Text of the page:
APS News

June 2019 (Volume 28, Number 6)

Cell-sized Robots Start to Explore the Microscopic World

By Leah Poffenberger

Robots have been created to explore the remote and harsh environments of the deep sea and the surface of Mars. Now, Marc Miskin and his colleagues at Cornell have developed tiny robots that can explore new environments closer to home, including the human body, at the fundamental scale of biology—the cell.

These cell-sized robots at their largest are the width of a human hair but come equipped with an arsenal of microelectronics for moving around and sensing their environment—and each one costs less than a cent. Miskin, now an associate professor at the University of Pennsylvania, presented results of his post-doctoral research involving the creation of these tiny tools at the 2019 APS March Meeting in Boston.

“There's this alien, bizarre universe that we know exists in drops of water and blood and all over, but we can't participate in it—we have to just watch it,” said Miskin. “What I love about this research is that we are building things can now go into that world, explore, perform tasks, move things around, and you can do this with precision that is accorded to you by robotics.”


Marc Miskin

Robots no bigger than a biological cell are taking baby steps.

Miskin's microbots incorporate photovoltaics for power and can move around thanks to nanometer-thick legs built into the body that activate in response to laser light. The legs are small in comparison to the size of the robotic body, but the bots can scoot an impressive distance: The longest recorded excursion—the length of a microscope slide—is the equivalent of a person walking 10 kilometers. Future versions will harbor silicon sensors for projects like mapping the brain or delivering drugs inside the body.

Fortunately, manufacturing each robot doesn’t require a microscopic assembly line: Using nanofabrication techniques, the components for the robots are etched onto a 4-inch silicon wafer. One wafer can yield up to a million individual robots.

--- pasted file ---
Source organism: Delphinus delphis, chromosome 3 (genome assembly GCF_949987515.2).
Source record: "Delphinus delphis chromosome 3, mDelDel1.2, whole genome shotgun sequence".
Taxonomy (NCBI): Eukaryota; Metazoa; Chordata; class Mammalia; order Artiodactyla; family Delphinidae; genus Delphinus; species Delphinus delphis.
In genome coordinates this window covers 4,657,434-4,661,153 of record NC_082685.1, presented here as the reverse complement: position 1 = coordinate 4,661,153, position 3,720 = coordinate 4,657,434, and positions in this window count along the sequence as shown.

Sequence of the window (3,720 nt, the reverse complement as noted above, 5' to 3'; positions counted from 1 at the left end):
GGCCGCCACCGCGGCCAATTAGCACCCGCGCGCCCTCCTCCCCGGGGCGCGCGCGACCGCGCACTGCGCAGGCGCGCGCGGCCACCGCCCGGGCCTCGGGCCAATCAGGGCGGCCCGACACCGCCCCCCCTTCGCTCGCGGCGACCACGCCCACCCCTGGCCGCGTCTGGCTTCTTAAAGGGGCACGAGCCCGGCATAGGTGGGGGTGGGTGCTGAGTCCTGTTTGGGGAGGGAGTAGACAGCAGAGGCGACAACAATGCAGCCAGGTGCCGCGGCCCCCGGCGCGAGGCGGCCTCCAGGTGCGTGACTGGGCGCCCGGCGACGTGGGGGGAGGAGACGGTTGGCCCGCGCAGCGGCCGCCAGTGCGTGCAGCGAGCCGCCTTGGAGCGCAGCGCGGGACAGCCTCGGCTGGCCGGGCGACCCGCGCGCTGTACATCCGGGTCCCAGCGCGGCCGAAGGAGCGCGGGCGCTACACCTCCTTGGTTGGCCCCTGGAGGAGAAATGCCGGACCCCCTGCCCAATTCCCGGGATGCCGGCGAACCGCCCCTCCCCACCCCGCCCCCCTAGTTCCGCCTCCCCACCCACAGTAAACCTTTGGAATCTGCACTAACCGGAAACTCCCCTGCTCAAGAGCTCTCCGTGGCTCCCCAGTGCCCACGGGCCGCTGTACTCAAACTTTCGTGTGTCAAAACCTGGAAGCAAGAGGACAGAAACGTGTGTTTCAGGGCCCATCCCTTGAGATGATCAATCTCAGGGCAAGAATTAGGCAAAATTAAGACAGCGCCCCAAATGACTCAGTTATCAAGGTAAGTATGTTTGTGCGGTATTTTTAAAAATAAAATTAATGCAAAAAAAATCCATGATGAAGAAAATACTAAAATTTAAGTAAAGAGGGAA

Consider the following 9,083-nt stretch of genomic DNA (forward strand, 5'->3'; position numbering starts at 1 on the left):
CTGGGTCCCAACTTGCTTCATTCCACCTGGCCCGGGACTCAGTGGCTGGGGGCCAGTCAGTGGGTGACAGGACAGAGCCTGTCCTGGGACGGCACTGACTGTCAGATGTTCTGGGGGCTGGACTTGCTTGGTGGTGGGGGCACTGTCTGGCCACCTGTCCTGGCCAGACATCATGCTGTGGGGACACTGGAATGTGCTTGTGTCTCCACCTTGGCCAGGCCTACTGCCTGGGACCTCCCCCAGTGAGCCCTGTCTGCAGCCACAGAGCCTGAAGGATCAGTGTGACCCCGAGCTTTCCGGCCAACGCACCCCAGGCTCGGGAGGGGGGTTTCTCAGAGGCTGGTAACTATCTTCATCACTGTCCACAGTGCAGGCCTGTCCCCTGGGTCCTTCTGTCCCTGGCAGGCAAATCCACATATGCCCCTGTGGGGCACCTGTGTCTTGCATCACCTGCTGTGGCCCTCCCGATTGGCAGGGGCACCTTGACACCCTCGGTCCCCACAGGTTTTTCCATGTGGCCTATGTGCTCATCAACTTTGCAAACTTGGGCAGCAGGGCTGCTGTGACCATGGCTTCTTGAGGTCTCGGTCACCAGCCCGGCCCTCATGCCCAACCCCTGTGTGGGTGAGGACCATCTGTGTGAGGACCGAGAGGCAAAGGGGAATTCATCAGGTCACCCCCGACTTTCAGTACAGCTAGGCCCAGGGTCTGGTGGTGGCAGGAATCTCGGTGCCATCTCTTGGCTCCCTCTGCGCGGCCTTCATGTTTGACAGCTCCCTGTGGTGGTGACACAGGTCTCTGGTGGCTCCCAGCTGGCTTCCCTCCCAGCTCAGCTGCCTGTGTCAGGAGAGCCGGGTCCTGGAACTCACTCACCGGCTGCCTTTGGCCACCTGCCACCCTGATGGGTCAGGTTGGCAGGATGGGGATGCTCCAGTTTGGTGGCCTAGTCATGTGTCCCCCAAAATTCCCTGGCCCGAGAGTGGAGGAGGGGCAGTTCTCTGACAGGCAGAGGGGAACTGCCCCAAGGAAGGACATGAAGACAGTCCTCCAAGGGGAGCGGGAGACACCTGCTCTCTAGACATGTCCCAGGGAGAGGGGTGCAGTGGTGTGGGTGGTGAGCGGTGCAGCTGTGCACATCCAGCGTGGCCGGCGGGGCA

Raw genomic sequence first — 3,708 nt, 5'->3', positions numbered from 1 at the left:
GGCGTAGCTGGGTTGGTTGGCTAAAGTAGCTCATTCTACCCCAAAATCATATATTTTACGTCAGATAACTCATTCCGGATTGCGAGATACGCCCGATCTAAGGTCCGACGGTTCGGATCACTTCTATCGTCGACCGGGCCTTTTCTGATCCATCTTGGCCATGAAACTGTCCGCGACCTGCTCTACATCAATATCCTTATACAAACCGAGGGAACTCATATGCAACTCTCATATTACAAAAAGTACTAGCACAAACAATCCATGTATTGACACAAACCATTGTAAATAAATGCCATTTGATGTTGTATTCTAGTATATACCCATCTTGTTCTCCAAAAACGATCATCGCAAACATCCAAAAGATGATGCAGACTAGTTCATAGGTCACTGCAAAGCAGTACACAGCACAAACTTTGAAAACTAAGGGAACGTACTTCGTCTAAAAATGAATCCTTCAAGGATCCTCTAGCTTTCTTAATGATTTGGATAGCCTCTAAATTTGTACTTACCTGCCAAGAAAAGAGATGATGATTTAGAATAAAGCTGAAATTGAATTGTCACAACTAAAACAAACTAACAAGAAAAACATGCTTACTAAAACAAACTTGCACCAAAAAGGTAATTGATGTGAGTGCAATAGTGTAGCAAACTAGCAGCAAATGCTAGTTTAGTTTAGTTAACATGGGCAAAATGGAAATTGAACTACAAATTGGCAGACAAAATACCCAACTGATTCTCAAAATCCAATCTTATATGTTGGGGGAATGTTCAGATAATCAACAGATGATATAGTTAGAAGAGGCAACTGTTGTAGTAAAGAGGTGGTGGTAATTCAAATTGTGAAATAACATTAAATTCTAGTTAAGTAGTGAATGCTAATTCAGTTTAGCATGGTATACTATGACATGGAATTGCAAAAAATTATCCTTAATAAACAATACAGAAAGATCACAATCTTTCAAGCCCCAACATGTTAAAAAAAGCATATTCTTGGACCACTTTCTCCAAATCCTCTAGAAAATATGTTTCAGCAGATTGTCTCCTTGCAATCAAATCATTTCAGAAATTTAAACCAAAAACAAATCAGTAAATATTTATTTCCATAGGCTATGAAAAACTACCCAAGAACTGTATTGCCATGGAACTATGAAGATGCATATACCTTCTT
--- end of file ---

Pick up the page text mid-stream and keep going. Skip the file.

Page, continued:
“They cost less than a cent each, so unlike a macroscopic robot, these robots are disposable,” says Miskin. “They're like medicine or like microorganisms. You can throw any individual robot away. And most importantly, all of this functionality is not at some arbitrary length scale, but at the fundamental size of biology, the size of the cell.”

Thanks to their small size and tough constitutions, these robots are incredibly robust, allowing them to be injected into new and sometimes corrosive environments—including the body. Miskin is currently working on providing these robots with ways to sense their environment, like voltmeters and thermometers, and ways for the robots to report back information about their world.

“One of the applications we like most is neural recording and recording what’s going on inside the body,” said Miskin. “Let's say you want to measure what's going on with someone's spinal cord—you don't want to be poking around in there. It might be nicer to inject robots in your body and have them crawl over to that location.”

Figuring out how to control these tiny robots inside the body is still a challenge, since the robots are powered by light. If the robots are more than a millimeter deep in tissue, they lose their power source. As a result, Miskin and his colleagues are working on alternative methods of powering the robots, such as magnetic fields.

These robots could have other uses outside of biology too: Miskin is also interested in seeing how these robots could be used in conjunction with chemistry and material growth. Another of his colleagues is working on ways to use these tiny robots to scrub out poisons from lithum ion batteries to extend battery life.

“The big advantage here is if they're manufacturable and they're cheap, they're like a chemical,” said Miskin. “And then you can start to treat them that way and really push the edge of the envelope.”

APS encourages the redistribution of the materials included in this newspaper provided that attribution to the source is noted and the materials are not truncated or changed.

Editor: David Voss
Staff Science Writer: Leah Poffenberger
Contributing Correspondent: Alaina G. Levine
Publication Designer and Production: Nancy Bennett-Karasik

June 2019 (Volume 28, Number 6)

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Articles in this Issue
Better Biological Imaging with Nuclear Physics
COMPASS Points to Effective Mentoring Practices
John Hopfield and Eli Yablonovitch Named Benjamin Franklin Medalists
What Next for Gravitational Wave Detection?
First Black Hole Image: In A Nutshell
Cell-sized Robots Start to Explore the Microscopic World
Goldwater Foundation Names its 2019 Scholars
RMP Celebrates 90th Anniversary at Plenary Session
APS Office of Government Affairs
Education and Diversity News
This Month in Physics History
FYI: Science Policy News from AIP
Letters to the Editor
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